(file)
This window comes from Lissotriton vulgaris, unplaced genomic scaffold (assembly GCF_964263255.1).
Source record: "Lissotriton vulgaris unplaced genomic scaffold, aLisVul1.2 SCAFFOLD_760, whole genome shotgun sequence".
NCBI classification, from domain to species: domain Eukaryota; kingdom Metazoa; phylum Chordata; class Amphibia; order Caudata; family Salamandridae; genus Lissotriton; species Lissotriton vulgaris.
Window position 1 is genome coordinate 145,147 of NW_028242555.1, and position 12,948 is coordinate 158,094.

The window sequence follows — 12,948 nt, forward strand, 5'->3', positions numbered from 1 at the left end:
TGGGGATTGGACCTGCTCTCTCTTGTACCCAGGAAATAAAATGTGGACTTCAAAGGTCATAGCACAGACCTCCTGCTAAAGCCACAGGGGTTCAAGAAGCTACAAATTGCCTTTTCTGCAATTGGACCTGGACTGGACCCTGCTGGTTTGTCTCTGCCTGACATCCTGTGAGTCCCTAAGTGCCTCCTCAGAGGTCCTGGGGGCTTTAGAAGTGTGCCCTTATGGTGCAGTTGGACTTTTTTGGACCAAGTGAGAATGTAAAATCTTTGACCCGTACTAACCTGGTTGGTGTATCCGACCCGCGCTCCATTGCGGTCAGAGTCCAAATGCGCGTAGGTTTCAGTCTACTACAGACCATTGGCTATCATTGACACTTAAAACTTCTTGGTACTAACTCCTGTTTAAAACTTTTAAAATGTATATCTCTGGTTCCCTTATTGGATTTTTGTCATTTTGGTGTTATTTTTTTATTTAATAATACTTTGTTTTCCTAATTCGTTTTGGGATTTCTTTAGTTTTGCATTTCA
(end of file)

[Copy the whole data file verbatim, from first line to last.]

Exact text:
This window comes from Lissotriton vulgaris, unplaced genomic scaffold (assembly GCF_964263255.1).
Source record: "Lissotriton vulgaris unplaced genomic scaffold, aLisVul1.2 SCAFFOLD_760, whole genome shotgun sequence".
NCBI classification, from domain to species: domain Eukaryota; kingdom Metazoa; phylum Chordata; class Amphibia; order Caudata; family Salamandridae; genus Lissotriton; species Lissotriton vulgaris.
Window position 1 is genome coordinate 145,147 of NW_028242555.1, and position 12,948 is coordinate 158,094.

The window sequence follows — 12,948 nt, forward strand, 5'->3', positions numbered from 1 at the left end:
TGGGGATTGGACCTGCTCTCTCTTGTACCCAGGAAATAAAATGTGGACTTCAAAGGTCATAGCACAGACCTCCTGCTAAAGCCACAGGGGTTCAAGAAGCTACAAATTGCCTTTTCTGCAATTGGACCTGGACTGGACCCTGCTGGTTTGTCTCTGCCTGACATCCTGTGAGTCCCTAAGTGCCTCCTCAGAGGTCCTGGGGGCTTTAGAAGTGTGCCCTTATGGTGCAGTTGGACTTTTTTGGACCAAGTGAGAATGTAAAATCTTTGACCCGTACTAACCTGGTTGGTGTATCCGACCCGCGCTCCATTGCGGTCAGAGTCCAAATGCGCGTAGGTTTCAGTCTACTACAGACCATTGGCTATCATTGACACTTAAAACTTCTTGGTACTAACTCCTGTTTAAAACTTTTAAAATGTATATCTCTGGTTCCCTTATTGGATTTTTGTCATTTTGGTGTTATTTTTTTATTTAATAATACTTTGTTTTCCTAATTCGTTTTGGGATTTCTTTAGTTTTGCATTTCA